Ted Cruz Scrolls Phone, Ignoring Klobuchar As She Rebukes Him at Senate Voting Rights Hearing

Republican Texas Senator Ted Cruz scrolled through his phone during a Senate voting rights hearing. While scrolling, Democratic Minnesota Senator Amy Klobuchar rebuked him for baselessly contesting the results of the 2020 election.

Klobuchar made her comments during a Tuesday debate in the Senate Rules Committee over the For the People Act, a Democratic election reform bill. Klobuchar chairs the committee.

The half-Democrat and half-Republican-led committee voted 9-9, keeping the bill from moving to the Senate floor. Despite that, Klobuchar said that Senate Democrats had an alternate way to introduce the bill in the Senate nonetheless.

"You, Senator Cruz, not all of your colleagues here today, you were contesting the Electoral College," Klobuchar said within sight of Cruz. "You were ... one of the leaders on the effort to say that the election results were not correct. And so you wonder why we want to make sure that people have the right to vote?"

Despite Klobuchar calling Cruz out by name, the senator seemingly ignored her while scrolling on his phone's screen.

Watch Sen. Ted Cruz (R-TX) swipe through his phone and completely ignore Sen. Amy Klobuchar (D-MN). pic.twitter.com/nxze52nOb0

— The Recount (@therecount) May 11, 2021

In early January, Cruz led a group of Republican senators who pledged to reject states' electors unless their states submitted to an audit of their voting results. His Republican and Democratic colleagues called his challenge "embarrassing." Even Cruz admitted that it had little chance of succeeding.

Cruz has called the voting rights bill a "fraud law" and claimed that Democrats want to pass it to "manipulate and steal" future elections. During Tuesday's hearing, Cruz called the voting bill "Jim Crow 2.0", comparing them to post-Civil War laws that prohibited Black people from voting.

Klobuchar Cruz phone video hearing Senate voting
Republican Texas Senator Ted Cruz (pictured) was caught on video scrolling through his phone during a Senate voting rights hearing when Democratic Minnesota Senator Amy Klobuchar rebuked him for baselessly contesting the voting results of the 2020 election. In this photo, Cruz speaks to members of the press after a Senate Republican luncheon at Russell Senate Office Building March 24, 2021 on Capitol Hill in Washington, DC. Alex Wong/Getty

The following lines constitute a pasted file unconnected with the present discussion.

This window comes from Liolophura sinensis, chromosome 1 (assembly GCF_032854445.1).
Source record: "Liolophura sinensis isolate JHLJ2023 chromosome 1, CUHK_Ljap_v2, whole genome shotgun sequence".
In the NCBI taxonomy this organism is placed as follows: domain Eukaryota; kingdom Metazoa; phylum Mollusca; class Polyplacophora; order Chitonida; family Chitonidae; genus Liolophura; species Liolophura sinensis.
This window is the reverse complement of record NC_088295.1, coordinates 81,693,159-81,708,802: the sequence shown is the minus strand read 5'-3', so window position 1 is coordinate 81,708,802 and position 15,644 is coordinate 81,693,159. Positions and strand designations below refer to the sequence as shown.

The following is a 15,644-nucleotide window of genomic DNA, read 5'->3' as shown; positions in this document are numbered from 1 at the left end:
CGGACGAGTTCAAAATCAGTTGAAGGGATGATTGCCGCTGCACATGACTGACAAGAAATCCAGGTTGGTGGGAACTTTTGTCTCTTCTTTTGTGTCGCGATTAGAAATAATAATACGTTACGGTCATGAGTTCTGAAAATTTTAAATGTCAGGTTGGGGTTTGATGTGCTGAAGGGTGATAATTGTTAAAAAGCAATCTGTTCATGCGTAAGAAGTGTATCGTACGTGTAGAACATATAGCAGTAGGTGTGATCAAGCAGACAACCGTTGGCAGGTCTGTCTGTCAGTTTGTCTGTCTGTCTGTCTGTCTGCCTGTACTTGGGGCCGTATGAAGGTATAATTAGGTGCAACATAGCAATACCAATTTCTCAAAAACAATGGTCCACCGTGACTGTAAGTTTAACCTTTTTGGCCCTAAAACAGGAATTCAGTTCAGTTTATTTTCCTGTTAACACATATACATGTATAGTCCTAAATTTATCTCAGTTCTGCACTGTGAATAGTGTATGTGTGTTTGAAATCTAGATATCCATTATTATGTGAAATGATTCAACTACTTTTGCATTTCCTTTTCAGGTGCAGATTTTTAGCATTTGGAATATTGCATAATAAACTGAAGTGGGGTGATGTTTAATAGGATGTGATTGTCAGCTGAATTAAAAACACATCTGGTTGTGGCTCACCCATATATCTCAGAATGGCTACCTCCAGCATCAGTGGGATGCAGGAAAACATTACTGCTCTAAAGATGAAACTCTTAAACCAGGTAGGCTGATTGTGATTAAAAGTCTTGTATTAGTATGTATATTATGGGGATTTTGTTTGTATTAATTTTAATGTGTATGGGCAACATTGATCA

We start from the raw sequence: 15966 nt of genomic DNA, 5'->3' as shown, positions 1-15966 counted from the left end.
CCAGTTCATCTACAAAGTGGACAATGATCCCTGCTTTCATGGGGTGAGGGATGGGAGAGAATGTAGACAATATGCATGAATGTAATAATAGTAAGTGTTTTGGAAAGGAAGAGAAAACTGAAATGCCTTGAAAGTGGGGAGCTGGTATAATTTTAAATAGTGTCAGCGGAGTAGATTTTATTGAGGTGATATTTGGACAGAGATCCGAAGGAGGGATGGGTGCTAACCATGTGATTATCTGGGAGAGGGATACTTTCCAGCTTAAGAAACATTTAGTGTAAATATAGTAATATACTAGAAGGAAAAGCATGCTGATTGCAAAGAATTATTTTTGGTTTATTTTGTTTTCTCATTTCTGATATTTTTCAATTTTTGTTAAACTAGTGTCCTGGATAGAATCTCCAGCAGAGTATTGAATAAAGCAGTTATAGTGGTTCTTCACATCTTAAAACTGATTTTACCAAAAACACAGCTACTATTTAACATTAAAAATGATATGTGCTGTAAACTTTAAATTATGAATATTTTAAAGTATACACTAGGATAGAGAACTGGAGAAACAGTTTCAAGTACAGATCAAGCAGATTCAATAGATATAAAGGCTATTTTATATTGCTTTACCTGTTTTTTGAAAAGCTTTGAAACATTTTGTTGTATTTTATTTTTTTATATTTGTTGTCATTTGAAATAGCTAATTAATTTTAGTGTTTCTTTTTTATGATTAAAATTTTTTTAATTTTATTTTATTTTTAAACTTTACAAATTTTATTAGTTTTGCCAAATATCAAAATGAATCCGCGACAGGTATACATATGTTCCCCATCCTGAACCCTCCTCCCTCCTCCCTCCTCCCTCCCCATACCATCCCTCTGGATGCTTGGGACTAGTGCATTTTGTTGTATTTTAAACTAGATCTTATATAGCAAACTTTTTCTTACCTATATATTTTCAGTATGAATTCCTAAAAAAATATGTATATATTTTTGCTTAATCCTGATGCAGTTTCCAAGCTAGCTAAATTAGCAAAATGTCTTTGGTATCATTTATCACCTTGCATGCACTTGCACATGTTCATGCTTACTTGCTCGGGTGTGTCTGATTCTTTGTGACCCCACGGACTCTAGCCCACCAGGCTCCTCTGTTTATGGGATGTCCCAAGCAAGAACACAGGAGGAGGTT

In early March, Democrats in the House of Representatives passed the 791-page voting rights bill largely along party lines in a 220-210 vote. Democrats have described the legislation as "anti-corruption legislation." It would limit gerrymandering and counteract Republican state and local efforts to limit voting access.

The proposals would relax voter ID laws and preregister 16-year-olds to vote two years after they obtain a driver's licence. The proposals would also require the U.S. Postal Service to update voter registration for people who change their addresses. It would also increase online voter registration systems and same-day voter registration for federal elections.

"We came out of this last election where we saw multiple allegations of serious voter fraud, and the Democrats and the media took on the talking points that voter fraud doesn't exist. That anyone who says it exists is somehow engaged in a conspiracy theory," Cruz said. "Now with [their bill], the Democrats are seeking to lock in their advantage. They want mail-in ballots everywhere, they want no photo ID."

Newsweek contacted Cruz's office for comment.